Six-core processors have finally overtaken quad-core chips as the most popular type of CPU for PC gamers.
Valve’s recently released Steam Hardware Survey for March has revealed that the period of domination for quad-core CPUs — at least where gaming setups are concerned — has ended due to the increasing popularity of hex-core processors, which is a system’s CPU that features six cores.
As reported by OC3D, 34.22% of Windows PC owners who use Steam are playing video games on a six-core processor gaming rig. Meanwhile, 33.74% of Steam users have their system outfitted with a quad-core CPU.
The confirmation of the aforementioned statistics shouldn’t be understated; it represents quite an important milestone in the PC gaming space for six-core processors. PCGamesN highlights how quad-core CPUs have existed for over 15 years.
However, as Intel and AMD upgrade their CPUs with the latest technology, it was inevitable that quad-core silicon would be phased out eventually to make way for more powerful processors. We already saw signs of such an outcome when the number of Steam gamers that relied on a quad-core CPU started declining in October 2021, according to PCGamesN.
Although that decline could be attributed to the arrival of Intel’s powerful 12th-gen Alder Lake processors, the end of the quad-core era was always expected: OC3D aptly points out that thanks to AMD’s Ryzen desktop processors, affordable CPUs with six or more cores have become more commonplace, providing gamers with the opportunity to upgrade their gaming systems with reasonably-priced products. Similarly, Intel launched its own processors that sport a higher core count in recent years.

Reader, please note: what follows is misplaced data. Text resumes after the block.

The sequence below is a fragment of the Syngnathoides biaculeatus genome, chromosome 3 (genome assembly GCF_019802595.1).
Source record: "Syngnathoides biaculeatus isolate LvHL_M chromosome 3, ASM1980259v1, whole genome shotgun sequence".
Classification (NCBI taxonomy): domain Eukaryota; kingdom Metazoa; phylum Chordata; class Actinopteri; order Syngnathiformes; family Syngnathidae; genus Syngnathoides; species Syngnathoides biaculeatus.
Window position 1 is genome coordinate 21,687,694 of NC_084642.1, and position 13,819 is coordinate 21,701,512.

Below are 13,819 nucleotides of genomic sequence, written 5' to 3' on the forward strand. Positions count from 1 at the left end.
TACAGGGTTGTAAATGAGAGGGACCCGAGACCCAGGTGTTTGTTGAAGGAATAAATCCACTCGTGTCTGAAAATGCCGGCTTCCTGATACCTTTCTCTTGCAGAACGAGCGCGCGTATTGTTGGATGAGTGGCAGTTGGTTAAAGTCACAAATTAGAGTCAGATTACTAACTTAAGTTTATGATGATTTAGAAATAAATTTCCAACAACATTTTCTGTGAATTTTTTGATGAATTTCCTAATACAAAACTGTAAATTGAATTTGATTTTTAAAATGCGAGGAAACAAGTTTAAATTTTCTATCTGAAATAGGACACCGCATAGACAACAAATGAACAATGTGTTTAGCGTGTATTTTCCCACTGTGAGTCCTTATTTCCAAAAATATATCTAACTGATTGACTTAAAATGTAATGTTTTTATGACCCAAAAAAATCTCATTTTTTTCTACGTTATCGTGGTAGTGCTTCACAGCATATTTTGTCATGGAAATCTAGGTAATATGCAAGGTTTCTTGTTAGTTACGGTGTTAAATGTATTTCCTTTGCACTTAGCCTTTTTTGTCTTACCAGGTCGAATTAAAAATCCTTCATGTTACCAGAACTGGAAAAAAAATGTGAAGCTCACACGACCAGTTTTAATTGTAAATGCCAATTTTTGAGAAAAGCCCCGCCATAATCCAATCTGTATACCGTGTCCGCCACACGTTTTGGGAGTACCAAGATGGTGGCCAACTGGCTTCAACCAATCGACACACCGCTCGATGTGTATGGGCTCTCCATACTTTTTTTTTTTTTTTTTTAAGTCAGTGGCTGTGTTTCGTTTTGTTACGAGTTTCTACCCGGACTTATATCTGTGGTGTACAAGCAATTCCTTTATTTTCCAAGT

As CPU technology continues to evolve, video game developers are increasingly starting to develop titles that require at least six or more CPU cores in order to run. Contributing to the diminishing popularity of quad-core processors is the launch of the PS5 and Xbox Series X/S.
These gaming consoles are equipped with eight-core AMD Zen 2 CPUs. As a result, as OC3D notes, the latest games will be developed to accommodate such hardware, which means PC owners will have no choice but to outfit their system with equally powerful CPUs if they want to play newer titles.
To this end, 17.72% of Windows gaming PCs using Steam are now making use of an eight-core processor. Subsequently, 51.94% of Steam users have a PC with either a six-core or eight-core processor installed.
It’s important to highlight the fact that Steam is not the benchmark to necessarily determine where the consumer PC CPU market is heading. It’s a gaming platform through and through, and many will naturally incline toward equipping their systems with the latest CPUs to maximize gaming performance.
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